This law mandates that independent contractors, such as Uber drivers, be regarded as employees subject to government and union control. Two constitutional rights here are being violated: the right to private contracts and the right to control one’s own property. Article 1, Section 10, mandates that there shall be no “law impairing the obligations of contracts.” If an Uber driver wants to enter into a mutually agreed-upon contract with a passenger, i.e., payment in exchange for transportation, that private contract is protected by the Constitution. The attempt to violate this constitutional agreement is a power grab by the government and unions. In addition, the Uber driver is using his or her automobile to implement the contract. That automobile is private property protected by the Fifth Amendment.
Tenants’ Opportunity Purchase Agreement (TOPA)
This proposed law would tell property owners, especially landlords, that they do not own their buildings free and clear. If a landlord wished to sell the building, he would have to offer the tenants the first right of refusal. So suppose a third party approached a landlord to buy his building. The landlord could not sell it on the spot: first he would have to offer it to any tenants — in other words, the landlord would not have a right to sell it to whomever he wanted.
The matter could get worse in two ways. First, if the tenant(s) offered a price that the owner rejected, the tenant(s) could appeal to the local government for a resolution. The local government could then set a “fair” price. This means the owner would not have the right to sell at a mutually agreeable price.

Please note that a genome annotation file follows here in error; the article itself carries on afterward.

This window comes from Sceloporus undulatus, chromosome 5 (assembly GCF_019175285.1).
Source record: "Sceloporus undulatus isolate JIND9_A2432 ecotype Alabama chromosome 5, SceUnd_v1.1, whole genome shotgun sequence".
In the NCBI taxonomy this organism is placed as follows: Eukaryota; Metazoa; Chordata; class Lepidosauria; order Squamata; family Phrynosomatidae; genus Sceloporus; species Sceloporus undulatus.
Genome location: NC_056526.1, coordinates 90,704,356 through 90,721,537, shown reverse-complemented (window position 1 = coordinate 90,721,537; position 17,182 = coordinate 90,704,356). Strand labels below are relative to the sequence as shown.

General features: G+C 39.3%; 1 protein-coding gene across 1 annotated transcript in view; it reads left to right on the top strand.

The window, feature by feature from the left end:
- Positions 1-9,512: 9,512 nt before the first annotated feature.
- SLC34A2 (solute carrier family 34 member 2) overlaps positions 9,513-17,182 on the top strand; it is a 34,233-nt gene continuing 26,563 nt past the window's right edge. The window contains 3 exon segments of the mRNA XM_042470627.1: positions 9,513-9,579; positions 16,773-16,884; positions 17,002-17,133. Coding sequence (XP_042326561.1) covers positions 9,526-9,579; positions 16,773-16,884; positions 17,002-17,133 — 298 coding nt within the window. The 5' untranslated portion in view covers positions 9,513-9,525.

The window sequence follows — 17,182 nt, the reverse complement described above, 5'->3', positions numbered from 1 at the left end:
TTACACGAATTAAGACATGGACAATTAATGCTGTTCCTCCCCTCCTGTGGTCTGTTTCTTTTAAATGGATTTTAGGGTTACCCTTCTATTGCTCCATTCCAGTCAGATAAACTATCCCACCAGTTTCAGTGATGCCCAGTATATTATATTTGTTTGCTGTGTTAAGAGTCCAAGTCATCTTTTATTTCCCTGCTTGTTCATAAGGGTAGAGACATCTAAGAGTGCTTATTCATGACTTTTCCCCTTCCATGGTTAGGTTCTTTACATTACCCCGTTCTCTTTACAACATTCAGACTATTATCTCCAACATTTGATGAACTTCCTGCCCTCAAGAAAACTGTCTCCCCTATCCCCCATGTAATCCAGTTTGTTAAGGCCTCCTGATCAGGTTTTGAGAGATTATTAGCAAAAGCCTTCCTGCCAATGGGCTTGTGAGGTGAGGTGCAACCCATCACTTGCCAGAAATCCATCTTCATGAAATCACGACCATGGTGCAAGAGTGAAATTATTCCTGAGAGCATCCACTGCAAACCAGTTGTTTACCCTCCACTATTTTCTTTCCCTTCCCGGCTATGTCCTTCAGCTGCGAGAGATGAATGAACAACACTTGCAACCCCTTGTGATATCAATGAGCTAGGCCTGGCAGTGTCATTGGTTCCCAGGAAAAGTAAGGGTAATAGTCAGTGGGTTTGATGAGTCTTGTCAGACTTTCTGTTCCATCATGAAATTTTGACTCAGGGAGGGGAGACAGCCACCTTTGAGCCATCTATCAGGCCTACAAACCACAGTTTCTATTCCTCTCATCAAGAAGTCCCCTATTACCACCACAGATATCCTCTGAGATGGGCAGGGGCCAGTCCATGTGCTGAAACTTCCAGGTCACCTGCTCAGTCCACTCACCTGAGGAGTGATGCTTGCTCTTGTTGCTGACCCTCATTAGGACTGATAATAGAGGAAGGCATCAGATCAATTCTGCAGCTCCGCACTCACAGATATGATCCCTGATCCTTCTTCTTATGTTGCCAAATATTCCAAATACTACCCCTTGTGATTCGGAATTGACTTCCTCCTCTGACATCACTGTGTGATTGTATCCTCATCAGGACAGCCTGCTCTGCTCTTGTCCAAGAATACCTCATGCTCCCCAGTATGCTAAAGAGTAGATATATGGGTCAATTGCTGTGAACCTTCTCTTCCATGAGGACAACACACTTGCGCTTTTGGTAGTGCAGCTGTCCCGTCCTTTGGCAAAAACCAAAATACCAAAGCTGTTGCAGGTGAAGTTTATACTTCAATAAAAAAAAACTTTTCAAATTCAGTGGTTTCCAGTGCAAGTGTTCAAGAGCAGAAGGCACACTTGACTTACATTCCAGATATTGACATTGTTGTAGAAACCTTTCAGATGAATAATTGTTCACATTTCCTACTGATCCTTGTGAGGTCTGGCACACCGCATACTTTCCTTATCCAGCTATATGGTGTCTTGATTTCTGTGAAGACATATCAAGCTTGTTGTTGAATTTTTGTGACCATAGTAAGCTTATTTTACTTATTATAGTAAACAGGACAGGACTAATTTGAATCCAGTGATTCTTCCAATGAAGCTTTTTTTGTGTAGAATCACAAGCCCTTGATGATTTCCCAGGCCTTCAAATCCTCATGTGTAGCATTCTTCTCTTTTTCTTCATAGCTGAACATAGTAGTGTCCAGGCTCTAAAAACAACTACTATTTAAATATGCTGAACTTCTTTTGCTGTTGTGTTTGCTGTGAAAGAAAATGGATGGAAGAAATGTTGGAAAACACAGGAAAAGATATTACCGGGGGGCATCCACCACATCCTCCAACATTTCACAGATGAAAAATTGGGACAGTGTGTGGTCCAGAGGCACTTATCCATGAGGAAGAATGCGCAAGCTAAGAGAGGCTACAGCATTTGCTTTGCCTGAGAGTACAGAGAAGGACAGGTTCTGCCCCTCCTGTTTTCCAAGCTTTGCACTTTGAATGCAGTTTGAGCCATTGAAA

Second, the tenants could decide to withhold rent until the owner reduced it or asked a “fair” selling price.
If the landlord then forcibly evicted the tenants, the local TV station and newspaper would show up to report on the cruel eviction. This is precisely what happened in the “Moms 4” case in Oakland, in which the moms claimed they had “a right to housing.” No, the Constitution does not permit them the right to confiscate private property.
In 1996 California voters passed Proposition 218, which requires that any local tax increase, by whatever label, must garner two-thirds approval by voters. Last March 3 the County of Alameda declared that a half-percent local sales-tax increase had been approved by the voters, although the margin fell somewhat short of two-thirds. The county was silent on legal matters, apparently believing that this election did not require a two-thirds vote. That is wishful thinking.
The Alameda County Taxpayers’ Association, of which I’m a member, will sue Alameda County in Superior Court for not complying with Proposition 218 and for several other violations of the California Constitution.
I believe it is fair and accurate to say that California is the most socialistic, unconstitutional state in the U. S. I’m in a position to know. I’ve lived in six states — Indiana, Michigan, Virginia, Maine, Texas, and California. And on constitutional matters, I was chief of staff to Chief Justice Warren Burger, and Staff Director of the Commission on the Bicentennial of the U. S. Constitution. Take a look at the 12 ballot proposals for California’s November election — most are characteristically alt-left, violating constitutional rights.